I’m an optimist by nature. I believe the best in people, see the possibilities in any situation regardless of how bad, and love stretch goals. These tangible expressions of optimism have defined and benefited my leadership.
Yet, there are downsides to such optimism. One in particular which has inflicted my leadership (thus the organizations I’ve led) is the belief that I can effectively manage a large number of priorities at one time. Yes, it’s the overzealous conviction that I am capable of doing many important things, all really well, and all at the same time.
But here is the reality, to do our best work we must be single minded, we need to focus and do just a few important things at one time. All the research that’s been done over the past few years tells us this much. Sure there appears to be some outliers who can manage lots of priorities, but they are a micro minority (the definition of outlier) or, more likely, just good with smoke and mirrors. Which means most of us (do I dare say – all of us) can’t juggle many priorities at one time.
It’s the Leadership Grand Illusion – believing, even in the face of overwhelming evidence to the contrary, that we’re a part of the micro group of outliers that effectively management a high number of priorities at one time.
So, I had to come to grips with this reality and quit buying into the Grand Illusion. I’ve worked to bring discipline to my personal priorities as well as SpringHill’s. It’s been a painful process for an optimist like me, but it’s been necessary (and significantly more effective).
How have I (and we) done this? There are three simple rules that I’ve applied personally as well as organizationally:
- Have no more than Three Priorities (of the day, week, month, year, etc.) at one time
- Then be crystal clear about the Top One of the Three.
- Finally focus, talk, look at, work and Obsess over Three.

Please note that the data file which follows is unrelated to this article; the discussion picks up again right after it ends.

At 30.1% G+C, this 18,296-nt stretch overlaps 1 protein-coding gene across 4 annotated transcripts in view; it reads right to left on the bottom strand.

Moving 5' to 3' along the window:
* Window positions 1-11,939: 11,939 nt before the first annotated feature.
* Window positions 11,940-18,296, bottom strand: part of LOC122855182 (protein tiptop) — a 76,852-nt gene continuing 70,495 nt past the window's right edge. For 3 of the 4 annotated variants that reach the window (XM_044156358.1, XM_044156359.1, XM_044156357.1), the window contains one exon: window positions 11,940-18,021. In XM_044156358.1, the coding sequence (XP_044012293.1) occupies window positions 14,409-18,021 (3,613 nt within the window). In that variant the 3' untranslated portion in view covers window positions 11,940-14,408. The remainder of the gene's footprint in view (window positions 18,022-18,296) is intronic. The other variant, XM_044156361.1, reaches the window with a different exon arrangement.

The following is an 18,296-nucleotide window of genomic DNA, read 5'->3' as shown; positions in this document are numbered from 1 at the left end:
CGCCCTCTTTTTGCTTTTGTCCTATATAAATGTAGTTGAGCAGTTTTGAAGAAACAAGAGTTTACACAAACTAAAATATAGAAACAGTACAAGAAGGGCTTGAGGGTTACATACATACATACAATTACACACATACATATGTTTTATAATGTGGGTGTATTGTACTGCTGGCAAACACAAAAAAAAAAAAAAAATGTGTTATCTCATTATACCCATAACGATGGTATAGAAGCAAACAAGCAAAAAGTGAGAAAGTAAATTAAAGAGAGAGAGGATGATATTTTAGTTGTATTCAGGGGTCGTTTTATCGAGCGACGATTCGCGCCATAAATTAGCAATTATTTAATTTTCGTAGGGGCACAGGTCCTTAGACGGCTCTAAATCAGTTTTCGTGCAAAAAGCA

It’s that simple.
What’s not simple is the discipline, control of that optimism, and ignoring the Grand Illusion that is required to tackle only three priorities at a time, to pick the first priority of the three, then obsess about those three.
Now the issue, especially if you’re an optimist with a long list of priorities, is how do you identify the Three and the One of the Three?
Again, it’s simple but difficult at the same time – you need to ask and answer the following two questions
- “If I/we can only work on three priorities, which ones should they be?”
- “Of these three priorities, if I/we could only accomplish one, which one would we choose?”
So that’s it.
Really simple, incredibly effective – Commit to these three rules, then rigorously debate and honestly answer these two questions, and finally obsess over the answers until they’re completed. When you take these three steps you’re on your way to being a focused (and really effective) leader.Advertisements
The AT has a very simple trail marking system. It’s a white line painted on trees or posts along the trail. So hiking the AT requires nothing more than looking up for white markers, looking down so you don’t trip over any rocks, and looking around at the incredible beauty along the way. Not much daily strategizing if you have a good plan as my son, MD, did.
You see MD spent a lot of time planning out the trip. He created a great itinerary for my week with him as well as his three weeks on his own. He did a lot of research, talked to people who had hiked the AT, and reviewed his thinking with others. All this work fed into a great plan.
So while on the trail we spent little time figuring out where we were going each day, or calculating how far we’d walk, etc. The plan was good and unless conditions changed there was no reason to spend any time rehashing it. Instead we just got up, packed our gear and followed those white markers to our next camp site, enjoying the trail and the people we met on the way.